I have several other bricks that look like they should fit underneath this arch, with a studs up orientation. Those parts are a few of the bricks with arches and/or bows, including:1x1x1 1/3 with arch; (Design ID:6091); and 2×3 with arch (Design ID: 6215); brick 2×2 with bow and knobs (Design ID:30165) and 1x4x1 1/3 (Design ID: 10314). Let’s see how they all line up after the break…
Here at Rambling Brick headquarters, there is a project looming. Not technically an immensely secret or important project. But I don’t wish to reveal it right now. Please don’t take it personally. It will enhance the element of mystery in weeks to come.
In the meantime, I need to be ready for it. Now, for the last couple of weeks I have been sorting elements in my spare time. My initial eight box sorting technique was a little optimistic. What was initially going to be a simple ‘bricks plates, modified bricks, slopes, plates, tiles, small bricks/plates, greebly bits and everything else’ . I found a few extra bowls to put go through on the way: minifigures; minifigure accessories; curves and arches; round bricks; round plates, long tube like bits, profile bricks and random technic elements; I have made it through the majority of the casual boxes of broken down models and unrelated parts lying around the house.
The smaller elements seem to be in different types: 1×1 cylinders; 1×1 cones; 1×1 square plates, square tiles, round plates, and round tiles. Possibly a few more different colours than I would have been happy trying to fit into a fifteen compartment tackle box. But if we double up colours in the same compartment, it should be easy enough to identify them. In principle.
The other thing that has become apparent is the need for adequate lighting. And reading glasses. Some of these things are just related to normal ageing. The light is more related to sensible purchasing decisions. Sometimes the white LEDE light panel needs to come out to help work out what I have. However, I have discovered is that perhaps I am a a little more colour blind than I realised. Some colours are a little difficult to identify on their own, without a reference. Color variations in LEGO are not unknown. Colours that seem to be particularly inconsistent include medium blue and flame yellowish orange. Especially if medium Azur or regular yellow are close by.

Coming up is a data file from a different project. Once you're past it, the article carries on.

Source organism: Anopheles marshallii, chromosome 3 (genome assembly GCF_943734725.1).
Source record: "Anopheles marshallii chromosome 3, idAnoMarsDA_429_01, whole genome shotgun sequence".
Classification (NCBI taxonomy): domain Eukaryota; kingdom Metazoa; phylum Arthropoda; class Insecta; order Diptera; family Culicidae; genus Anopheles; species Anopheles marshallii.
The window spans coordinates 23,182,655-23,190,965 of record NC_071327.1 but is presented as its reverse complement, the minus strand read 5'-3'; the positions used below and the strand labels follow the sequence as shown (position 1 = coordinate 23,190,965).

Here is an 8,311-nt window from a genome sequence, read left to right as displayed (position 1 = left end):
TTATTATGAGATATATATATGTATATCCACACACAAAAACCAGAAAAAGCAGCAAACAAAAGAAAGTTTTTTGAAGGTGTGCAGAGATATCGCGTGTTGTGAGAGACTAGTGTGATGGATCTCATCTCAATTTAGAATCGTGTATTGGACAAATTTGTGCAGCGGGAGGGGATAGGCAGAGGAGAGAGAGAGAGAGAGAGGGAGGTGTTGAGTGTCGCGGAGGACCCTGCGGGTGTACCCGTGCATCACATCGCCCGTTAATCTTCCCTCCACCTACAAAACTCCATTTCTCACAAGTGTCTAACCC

This has been a challenge when sorting cheese slopes, small plates and round studs. As you can see many of these colours are pretty close together on the spectrum, and if the lighting is a little unreliable, then confusion can abound.
One colour is especially causing me problems. When ever I see pale aqua on its own, I accidently put it in with the white parts. Then I see it has doesn’t match, and attempt to chase it. How is it that it vanishes to the bottom of the compartment, only to be visible out of the corner off my eye when I stop searching for it? Any direct questing seems to result in bitter disappointment. If only my visual acuity was a little more akin to the hearing of a dog?
But was it real, or just a trick of the light? So again, I come back to this: bright, white light is certainly more important than a nice moody warm light in your sorting space. What do you use to ensure appropriate color matching in your build area. I’m open to suggestions. It may save a few headaches. There are more important things to have headaches about!
Do I actually own pieces in this colour? According to the Brickset colour database, I should own some. I have a couple of sets with Unikitty in somewhere. There were some spare 1×1 plates included from what I recall.
I wonder where they went?
Why not share your colour matching challenges in the comments below, and be sure to follow the Rambling brick for casual musings, random thoughts and occasional reviews.